Artificial intelligence startup Megvii will continue to seek a Hong Kong listing despite being blacklisted by the US earlier this month and is aiming for an early November listing hearing, Bloomberg reported.
Why it matters: Megvii filed for a Hong Kong initial public offering (IPO) in August following reported delays due to ongoing US-China trade tensions.
- The filing came after months of political unrest in the city, with companies including e-commerce giant Alibaba opting to wait in order to gauge investor sentiment following city-wide protests.
- After Megvii’s blacklisting, Goldman Sacks, one of the IPO’s underwriters, said it was reevaluating its involvement in the company going public.
- Investors could be discouraged from buying stock in a company that has been banned from doing business with US firms.
- The government of Taiwan is opening an investigation of the firm, which was awarded in September a contract to install a security system for the Taichung Power Plant, after the blacklisting.
Details: Megvii is currently seeking a listing hearing in November, people familiar with the matter told Bloomberg.
- While being added to the US Entity List, which effectively banned Megvii from sourcing products and components from American companies, has cut off Megvii off from an essential supply of chips from Nvidia, the company has not given up on its listing goals, the people said.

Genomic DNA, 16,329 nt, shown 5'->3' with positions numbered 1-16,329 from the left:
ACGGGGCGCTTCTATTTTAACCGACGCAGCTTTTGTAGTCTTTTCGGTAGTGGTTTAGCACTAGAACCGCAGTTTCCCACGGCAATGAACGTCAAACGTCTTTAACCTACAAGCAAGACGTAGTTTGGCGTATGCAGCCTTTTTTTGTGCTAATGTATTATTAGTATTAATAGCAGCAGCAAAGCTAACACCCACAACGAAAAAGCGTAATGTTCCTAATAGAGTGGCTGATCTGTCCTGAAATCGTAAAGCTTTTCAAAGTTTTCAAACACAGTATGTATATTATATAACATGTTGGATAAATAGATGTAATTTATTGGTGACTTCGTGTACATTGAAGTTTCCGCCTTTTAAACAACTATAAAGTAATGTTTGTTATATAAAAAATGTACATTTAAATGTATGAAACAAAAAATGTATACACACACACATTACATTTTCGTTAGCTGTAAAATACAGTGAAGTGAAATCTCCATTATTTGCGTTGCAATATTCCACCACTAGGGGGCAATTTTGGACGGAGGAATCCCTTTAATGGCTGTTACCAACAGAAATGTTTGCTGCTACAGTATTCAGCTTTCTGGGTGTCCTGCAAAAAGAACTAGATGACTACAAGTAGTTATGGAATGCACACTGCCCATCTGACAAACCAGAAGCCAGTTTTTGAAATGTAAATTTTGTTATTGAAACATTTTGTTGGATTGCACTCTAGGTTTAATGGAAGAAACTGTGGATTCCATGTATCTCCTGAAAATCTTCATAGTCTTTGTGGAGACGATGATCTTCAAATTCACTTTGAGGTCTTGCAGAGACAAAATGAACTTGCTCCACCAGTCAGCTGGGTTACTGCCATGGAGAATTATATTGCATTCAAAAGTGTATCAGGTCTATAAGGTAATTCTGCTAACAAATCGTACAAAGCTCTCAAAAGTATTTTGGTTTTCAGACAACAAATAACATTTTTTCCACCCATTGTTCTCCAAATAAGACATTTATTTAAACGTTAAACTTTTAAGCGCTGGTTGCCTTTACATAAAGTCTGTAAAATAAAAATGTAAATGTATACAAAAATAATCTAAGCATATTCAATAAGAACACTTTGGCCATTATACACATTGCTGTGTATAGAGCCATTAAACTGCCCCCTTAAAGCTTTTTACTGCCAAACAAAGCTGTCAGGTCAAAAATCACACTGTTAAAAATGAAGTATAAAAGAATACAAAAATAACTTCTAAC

- Megvii said previously that its inclusion on the blacklist came as a result of a “misunderstanding,” adding that the company complies with all laws in regions in which it operates.
- Megvii cited being put on a US trade blacklist as a possible risk in its IPO prospectus. The company said that, should it be prohibited from procuring “certain goods and technologies,” its “ability to develop and provide solutions might be impaired.”
Context: Alibaba-backed Megvii provides its facial recognition technology to companies including smartphone maker Xiaomi and payments firm Ant Financial. The AI firm also supplies solutions for public security bureaus around China.
- Megvii was one of eight Chinese AI firms blacklisted by the US for their alleged complicity in human rights violations in northwest China’s Xinjiang Uyghur Autonomous Region.
- Other companies recently included on the list include Sensetime, the world’s most valuable AI startup, speech recognition and national language processing firm iFlytek, as well as surveillance camera makers Hikvision and Dahua Technology.
- A company IPO typically takes place five to eight weeks after receiving approval from the listing committee during the hearing, according to guidelines from corporate law firm Mayer Brown. Xiaomi passed its listing hearing on June 7, 2018 and floated its shares on the Hong Kong stock exchange on July 8, 2018.